Would I be interested in writing more Ben Grimm/Thing stories? Does Dick Cheney want to rule the world by pulling strings from behind a dark curtain? Of course!!

News From Our Partners

Comments

16 Comments

Kesel is an incredibly underrated talent deserving of more attention. Also thanks for at least mentioning his Daredevil run. It’s a great run that’s completely overlooked due to the higher profile talents on the book since then, but I’ve always thought it was one of the best.

Can Marvel smarten up and get Kesel to write FF and ink it with. Grummett as the primary penciller?

Simon DelMonte

March 5, 2012 at 6:38 pm

Kesel continues to be my choice to take over FF. Or any book with Silver Age or Golden Age roots. His Capt America “lost” newspaper strip and Patriot miniseries were both really fun.

I met Karl Kesel last year at Emerald City ComiCon. Nice guy. I actually was looking for him at Wizard World Chicago 2010 (he was on the guest list), but couldn’t locate him. He told me he called in sick that day. I had him autograph my copies of History of the DC Universe Books I and II (he inked them). Since he also worked on the second Hawk and Dove series, I recommended he see that one Justice League Unlimited episode with them.

Acer you recommended that to him? did you think he didnt know? i am sure he did….. and Kesel worked on the mini as well as the regular Hawk and dove series

the first was by Ditko
the 4th was not even close to thpose charascters
and then there was the current one

Kesel has wrote Hank Hall more than any other writer.

Shamus and Simon, I would be overjoyed if they tapped Kesel to write FF post-Hickman.

Acer, glad you got a chance to finally meet Kesel and chat with him in person. I am hoping to make it out to Emerald City ComiCon one of these days.

So happy to see this interview! Karl Kessel is an extrememy underrated writer, along with being a masterful inked and pretty decent penciller. I agree with the posters who single out his Daredevil run (still my second favorite run of all time on DD after Born Again) and his excellent Hawk and Dove series for DC. Let me add a run on Human Torch he did as part of the ill-fated Tsunami line a decade or so ago. I only read the first 6 issues, but he wrote them and Skottie Young did the art. Worth picking up for sure! Glad Section Zero is back. Wish someone would give him FF!

@Tim
Have you not been to it before? You’ll love it, especially with the guest turnout this year–they just announced Edward James Olmos as part of the lineup.

@Dave
He told me he didn’t see it at the time.

Had a chance to meet Karl at DragonCon last year, and he was an extremely nice guy. Got a terrific Cap sketch from him, bought a couple of original pages, and was delighted to chat for a bit. When I mentioned how much I had enjoyed his DD run, rather than take it as an opportunity to have his ego stroked, he instantly took it as an opportunity to recommend Mark Waid’s run. A true gentleman and great talent.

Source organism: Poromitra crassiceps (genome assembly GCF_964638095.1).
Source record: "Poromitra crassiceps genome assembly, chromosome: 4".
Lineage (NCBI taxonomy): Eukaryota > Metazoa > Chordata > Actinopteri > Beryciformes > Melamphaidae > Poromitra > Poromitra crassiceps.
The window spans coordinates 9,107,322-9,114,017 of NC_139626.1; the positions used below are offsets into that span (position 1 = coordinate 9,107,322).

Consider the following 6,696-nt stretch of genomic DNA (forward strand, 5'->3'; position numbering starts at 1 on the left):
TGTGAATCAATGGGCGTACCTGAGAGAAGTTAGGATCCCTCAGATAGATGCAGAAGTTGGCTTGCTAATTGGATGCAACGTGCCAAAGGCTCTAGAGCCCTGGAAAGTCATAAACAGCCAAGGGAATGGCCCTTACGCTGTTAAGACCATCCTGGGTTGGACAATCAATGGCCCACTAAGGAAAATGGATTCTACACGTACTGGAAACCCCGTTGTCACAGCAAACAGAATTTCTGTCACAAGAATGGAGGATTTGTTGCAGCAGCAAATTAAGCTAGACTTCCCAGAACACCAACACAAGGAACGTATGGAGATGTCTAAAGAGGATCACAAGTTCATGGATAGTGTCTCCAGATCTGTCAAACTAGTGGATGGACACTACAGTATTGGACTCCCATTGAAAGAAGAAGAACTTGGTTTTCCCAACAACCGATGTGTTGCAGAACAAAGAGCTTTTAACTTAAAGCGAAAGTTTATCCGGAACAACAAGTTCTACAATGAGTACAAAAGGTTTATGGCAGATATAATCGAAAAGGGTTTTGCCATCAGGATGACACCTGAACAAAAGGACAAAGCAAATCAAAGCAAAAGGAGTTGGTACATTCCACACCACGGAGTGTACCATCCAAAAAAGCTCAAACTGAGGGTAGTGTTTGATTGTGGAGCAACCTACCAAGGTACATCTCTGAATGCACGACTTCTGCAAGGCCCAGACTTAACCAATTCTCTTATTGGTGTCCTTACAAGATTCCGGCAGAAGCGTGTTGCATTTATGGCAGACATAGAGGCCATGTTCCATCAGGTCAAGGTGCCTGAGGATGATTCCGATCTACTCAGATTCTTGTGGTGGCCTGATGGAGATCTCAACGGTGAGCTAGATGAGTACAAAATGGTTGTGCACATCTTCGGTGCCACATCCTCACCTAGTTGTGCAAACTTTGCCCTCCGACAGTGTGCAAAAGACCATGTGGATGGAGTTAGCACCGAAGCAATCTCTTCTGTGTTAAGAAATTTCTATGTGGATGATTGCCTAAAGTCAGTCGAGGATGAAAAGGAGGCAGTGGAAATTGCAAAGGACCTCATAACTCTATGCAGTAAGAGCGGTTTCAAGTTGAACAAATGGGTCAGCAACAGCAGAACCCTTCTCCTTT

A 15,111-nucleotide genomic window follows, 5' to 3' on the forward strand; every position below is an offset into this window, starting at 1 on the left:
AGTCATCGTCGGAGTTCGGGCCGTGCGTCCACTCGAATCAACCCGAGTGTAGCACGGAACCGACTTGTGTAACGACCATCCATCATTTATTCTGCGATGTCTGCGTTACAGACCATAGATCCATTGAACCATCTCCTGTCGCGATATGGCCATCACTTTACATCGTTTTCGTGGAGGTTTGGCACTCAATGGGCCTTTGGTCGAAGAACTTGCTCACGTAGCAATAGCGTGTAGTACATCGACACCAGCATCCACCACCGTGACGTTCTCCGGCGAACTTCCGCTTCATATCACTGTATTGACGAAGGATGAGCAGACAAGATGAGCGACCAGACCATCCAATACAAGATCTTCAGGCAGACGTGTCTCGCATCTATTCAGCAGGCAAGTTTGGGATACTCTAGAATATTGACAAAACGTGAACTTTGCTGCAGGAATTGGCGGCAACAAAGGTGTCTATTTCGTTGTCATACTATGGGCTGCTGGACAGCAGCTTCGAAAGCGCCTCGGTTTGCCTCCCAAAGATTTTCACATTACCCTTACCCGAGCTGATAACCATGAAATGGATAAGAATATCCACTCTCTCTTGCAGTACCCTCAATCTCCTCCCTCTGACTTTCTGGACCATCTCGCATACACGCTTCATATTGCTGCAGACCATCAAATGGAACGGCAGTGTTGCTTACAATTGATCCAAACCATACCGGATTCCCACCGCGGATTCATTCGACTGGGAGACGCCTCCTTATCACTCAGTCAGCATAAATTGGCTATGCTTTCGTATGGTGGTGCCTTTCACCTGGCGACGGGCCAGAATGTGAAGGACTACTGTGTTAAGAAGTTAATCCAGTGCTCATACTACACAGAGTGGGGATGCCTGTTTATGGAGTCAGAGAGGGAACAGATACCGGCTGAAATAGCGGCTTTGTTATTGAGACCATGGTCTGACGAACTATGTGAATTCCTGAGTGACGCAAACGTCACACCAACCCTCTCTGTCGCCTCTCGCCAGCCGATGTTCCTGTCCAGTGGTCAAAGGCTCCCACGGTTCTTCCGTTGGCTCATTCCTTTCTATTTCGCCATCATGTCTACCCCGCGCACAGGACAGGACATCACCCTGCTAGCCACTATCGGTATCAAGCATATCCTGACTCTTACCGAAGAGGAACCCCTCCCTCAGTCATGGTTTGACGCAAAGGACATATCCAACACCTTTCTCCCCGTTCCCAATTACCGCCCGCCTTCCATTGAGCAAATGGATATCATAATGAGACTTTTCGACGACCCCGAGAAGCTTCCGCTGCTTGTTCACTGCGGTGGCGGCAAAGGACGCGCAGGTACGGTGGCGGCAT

Honestly, what modesty. Yeah, Mark Waid’s DD run is great, but one thing it has going for it is that it reminds me of Kesel’s run which, as everyone above says, was blooming good. How I miss Rosalynd Sharp (a play on LA Law’s Rosalind Shays?).

And again, I’m with the gang – Kesel and Grummett on FF would be magic.

I’d love to hear Karl’s thoughts on the current Hawk and Dove book. I suspect he’s too much of a gent to comment.

If you’re reading this, sir, best of luck with the adoption and Section Zero, but be sure, you already have a great legacy.

Great talents. I followed their work back in the day — always enjoyed it. And am always intrigued when I see either of their names pop up in comics today.

Never been one much into web comics but will check it out!

I LOVED Section Zero and was really bummed when the book didnt continue. I was super happy when I saw it was coming back. I posted all the info. in the Independant forum on ComicBookResources. Such a great team. Too bad Karl and Tom did not get a book for DC’ new 52. A DOOM Patrol by them would be awesome.

its nice to see I’m not the only one who loved Kesel’s Daredevil run! It was a jokey DD that I wasn’t used to…and I really grew to enjoy it. I was bummed when it ended…

Even before DD I loved Kesel’s inking over John Byrne on Superman (still my favorite era of Supes) and over Luke McDonnell on Suicide Squad (one of my favorite series ever).

Karl Kesel is a genius of comics, and I’ve pretty much collected most books he’s had a run on. When he teamed with Grummett for Section Zero it was the only Gorilla comic I forked out for, being the result of two great unsung artists that are untouchable together.

Completely agree with the DD comments above, and if these two got the FF after Hickman, well that would be to awesome for words.

That same team of Kesel & Grummett were pure gold on Superboy.

If Karl Kesel were to write the Fantastic Four, I would start picking the comic up again in a heartbeat!

Leave a Comment

 


Browse the Robot 6 Archives